FAQ
Hi All,

When writing a python c extension for needs to be compiled for
Windows, Linux, and the Mac,
what cross-platform differences need to be accounted for? Are there
functions in the python api to deal with the differences? For
example, byte ordering, how is that controlled?


Thanks in advance,

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  • Martin v. Löwis at Nov 14, 2007 at 8:36 am

    When writing a python c extension for needs to be compiled for
    Windows, Linux, and the Mac,
    what cross-platform differences need to be accounted for?#
    From a Python point of view, it's primarily the difference in the
    size of types. For example, long may vary across platforms, and
    so changes the result value range for PyInt_AsLong.

    Another issue is the mechanism to export things from a shared
    library; on Windows, you have to use __declspec(export).

    Yet another issue the question what basic functions are available
    in the system (e.g. whether strdup is available)
    Are there
    functions in the python api to deal with the differences? For
    example, byte ordering, how is that controlled?
    Not functions, no, but macros and typedefs. For example, there is
    now a typedef Py_ssize_t that you should use if you measure the
    number of bytes (or, more generally, things in a collection).

    For the __declspec(export) thing, there are the PyAPI_FUNC and
    PyMODINIT_FUNC macros.

    For detecting platform-specific details, autoconf is used,
    which defines things like HAVE_STRDUP. autoconf also defines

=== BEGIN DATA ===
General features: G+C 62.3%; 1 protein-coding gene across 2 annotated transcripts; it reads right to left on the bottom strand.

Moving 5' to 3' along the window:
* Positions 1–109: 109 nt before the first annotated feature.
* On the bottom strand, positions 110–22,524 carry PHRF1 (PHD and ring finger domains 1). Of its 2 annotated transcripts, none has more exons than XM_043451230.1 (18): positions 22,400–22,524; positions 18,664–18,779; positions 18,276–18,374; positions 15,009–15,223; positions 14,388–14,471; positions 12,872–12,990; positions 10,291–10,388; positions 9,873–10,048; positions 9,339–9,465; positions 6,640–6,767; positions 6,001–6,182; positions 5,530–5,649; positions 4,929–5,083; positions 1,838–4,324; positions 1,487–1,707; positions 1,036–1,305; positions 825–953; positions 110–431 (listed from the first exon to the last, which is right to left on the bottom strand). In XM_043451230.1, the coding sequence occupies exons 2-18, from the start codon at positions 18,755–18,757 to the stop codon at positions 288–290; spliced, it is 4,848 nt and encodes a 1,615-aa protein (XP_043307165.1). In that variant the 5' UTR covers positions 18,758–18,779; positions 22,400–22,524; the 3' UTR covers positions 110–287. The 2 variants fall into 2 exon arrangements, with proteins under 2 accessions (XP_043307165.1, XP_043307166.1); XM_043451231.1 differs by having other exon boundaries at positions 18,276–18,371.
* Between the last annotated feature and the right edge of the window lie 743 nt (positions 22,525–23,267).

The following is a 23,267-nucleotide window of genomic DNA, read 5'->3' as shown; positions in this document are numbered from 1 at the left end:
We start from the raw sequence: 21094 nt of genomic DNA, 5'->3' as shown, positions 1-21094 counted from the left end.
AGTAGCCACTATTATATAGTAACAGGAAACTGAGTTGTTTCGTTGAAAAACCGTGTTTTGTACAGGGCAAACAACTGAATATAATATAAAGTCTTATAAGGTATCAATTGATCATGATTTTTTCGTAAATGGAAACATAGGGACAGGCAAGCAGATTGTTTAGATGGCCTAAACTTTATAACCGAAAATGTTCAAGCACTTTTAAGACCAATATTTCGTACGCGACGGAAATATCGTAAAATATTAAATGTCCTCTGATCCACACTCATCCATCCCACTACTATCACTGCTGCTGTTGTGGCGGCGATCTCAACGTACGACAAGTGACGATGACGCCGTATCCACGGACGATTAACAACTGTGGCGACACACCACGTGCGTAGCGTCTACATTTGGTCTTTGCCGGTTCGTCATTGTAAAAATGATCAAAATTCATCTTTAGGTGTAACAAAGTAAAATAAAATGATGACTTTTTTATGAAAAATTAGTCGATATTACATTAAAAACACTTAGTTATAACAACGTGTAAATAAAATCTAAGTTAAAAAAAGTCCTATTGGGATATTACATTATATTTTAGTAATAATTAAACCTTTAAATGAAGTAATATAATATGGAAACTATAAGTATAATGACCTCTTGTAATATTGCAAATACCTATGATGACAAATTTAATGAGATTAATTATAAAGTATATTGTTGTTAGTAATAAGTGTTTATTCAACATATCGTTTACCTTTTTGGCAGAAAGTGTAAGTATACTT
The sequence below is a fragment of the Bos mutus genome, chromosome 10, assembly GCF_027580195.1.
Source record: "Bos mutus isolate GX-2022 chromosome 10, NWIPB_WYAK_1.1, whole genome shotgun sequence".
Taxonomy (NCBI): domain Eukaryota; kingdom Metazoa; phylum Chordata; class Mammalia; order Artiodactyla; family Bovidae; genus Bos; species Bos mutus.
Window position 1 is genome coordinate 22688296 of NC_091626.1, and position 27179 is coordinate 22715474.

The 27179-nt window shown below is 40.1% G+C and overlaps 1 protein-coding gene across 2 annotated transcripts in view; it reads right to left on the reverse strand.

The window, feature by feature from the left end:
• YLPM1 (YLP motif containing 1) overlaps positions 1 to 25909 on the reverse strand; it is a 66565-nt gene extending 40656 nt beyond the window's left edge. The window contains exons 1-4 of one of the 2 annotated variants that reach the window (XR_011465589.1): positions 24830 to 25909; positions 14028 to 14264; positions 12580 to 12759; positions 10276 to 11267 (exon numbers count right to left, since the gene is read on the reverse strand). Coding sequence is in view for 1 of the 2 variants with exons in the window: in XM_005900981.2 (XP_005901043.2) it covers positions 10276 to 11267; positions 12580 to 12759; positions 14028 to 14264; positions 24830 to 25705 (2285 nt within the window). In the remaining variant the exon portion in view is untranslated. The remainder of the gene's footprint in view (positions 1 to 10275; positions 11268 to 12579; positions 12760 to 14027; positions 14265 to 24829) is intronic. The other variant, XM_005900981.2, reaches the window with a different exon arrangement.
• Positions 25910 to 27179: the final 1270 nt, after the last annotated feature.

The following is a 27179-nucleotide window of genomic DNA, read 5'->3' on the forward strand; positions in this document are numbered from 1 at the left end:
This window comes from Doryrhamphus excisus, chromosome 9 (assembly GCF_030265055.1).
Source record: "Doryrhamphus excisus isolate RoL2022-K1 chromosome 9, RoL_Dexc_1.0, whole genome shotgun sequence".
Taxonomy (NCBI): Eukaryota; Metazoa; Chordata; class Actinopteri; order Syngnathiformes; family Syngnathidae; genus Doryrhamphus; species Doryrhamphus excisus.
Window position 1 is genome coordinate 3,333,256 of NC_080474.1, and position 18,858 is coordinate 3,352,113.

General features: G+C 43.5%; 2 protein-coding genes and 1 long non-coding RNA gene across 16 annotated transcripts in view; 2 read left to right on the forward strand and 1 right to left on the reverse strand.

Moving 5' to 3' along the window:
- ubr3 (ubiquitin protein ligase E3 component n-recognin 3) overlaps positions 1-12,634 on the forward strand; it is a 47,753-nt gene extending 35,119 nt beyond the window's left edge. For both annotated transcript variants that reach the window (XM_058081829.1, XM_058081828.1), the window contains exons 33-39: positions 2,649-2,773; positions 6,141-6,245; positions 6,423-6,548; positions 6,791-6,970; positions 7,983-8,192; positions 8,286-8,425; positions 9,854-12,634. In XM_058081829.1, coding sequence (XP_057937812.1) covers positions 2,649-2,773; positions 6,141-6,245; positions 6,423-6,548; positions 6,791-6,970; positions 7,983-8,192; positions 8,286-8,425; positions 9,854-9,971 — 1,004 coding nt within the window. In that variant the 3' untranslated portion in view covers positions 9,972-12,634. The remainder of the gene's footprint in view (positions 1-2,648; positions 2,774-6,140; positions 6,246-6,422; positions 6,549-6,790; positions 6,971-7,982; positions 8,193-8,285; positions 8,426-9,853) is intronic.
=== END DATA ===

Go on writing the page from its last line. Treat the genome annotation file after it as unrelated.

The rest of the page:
WORDS_BIGENDIAN if the system uses the bigendian byte order.

    Regards,
    Martin
  • Gabriel Genellina at Nov 14, 2007 at 11:13 pm
    En Wed, 14 Nov 2007 05:36:04 -0300, Martin v. L?wis <martin at v.loewis.de>
    escribi?:
    When writing a python c extension for needs to be compiled for
    Windows, Linux, and the Mac,
    what cross-platform differences need to be accounted for?#
    Not functions, no, but macros and typedefs. For example, there is
    now a typedef Py_ssize_t that you should use if you measure the
    number of bytes (or, more generally, things in a collection).
    Is there any rules/criteria to decide when to use Py_ssize_t, int, or
    long? I've seen them somewhat mixed and don't know when exactly to use
    Py_ssize_t.

    --
    Gabriel Genellina
  • Martin v. Löwis at Nov 14, 2007 at 11:49 pm

    Is there any rules/criteria to decide when to use Py_ssize_t, int, or
    long? I've seen them somewhat mixed and don't know when exactly to use
    Py_ssize_t.
    You should use Py_ssize_t when you are counting things, and when there
    is no small limit (e.g. 66536) to the maximum number of things you can
    have. More precisely, you should use it if the maximum number of things
    you could possibly have correlates to the available address space.

    Regards,
    Martin
  • Gabriel Genellina at Nov 15, 2007 at 12:39 am
    En Wed, 14 Nov 2007 20:49:35 -0300, Martin v. L?wis <martin at v.loewis.de>
    escribi?:
    Is there any rules/criteria to decide when to use Py_ssize_t, int, or
    long? I've seen them somewhat mixed and don't know when exactly to use
    Py_ssize_t.
    You should use Py_ssize_t when you are counting things, and when there
    is no small limit (e.g. 66536) to the maximum number of things you can
    have. More precisely, you should use it if the maximum number of things
    you could possibly have correlates to the available address space.
    It's perfectly clear now, thanks!

    --
    Gabriel Genellina

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postedNov 14, '07 at 1:36a
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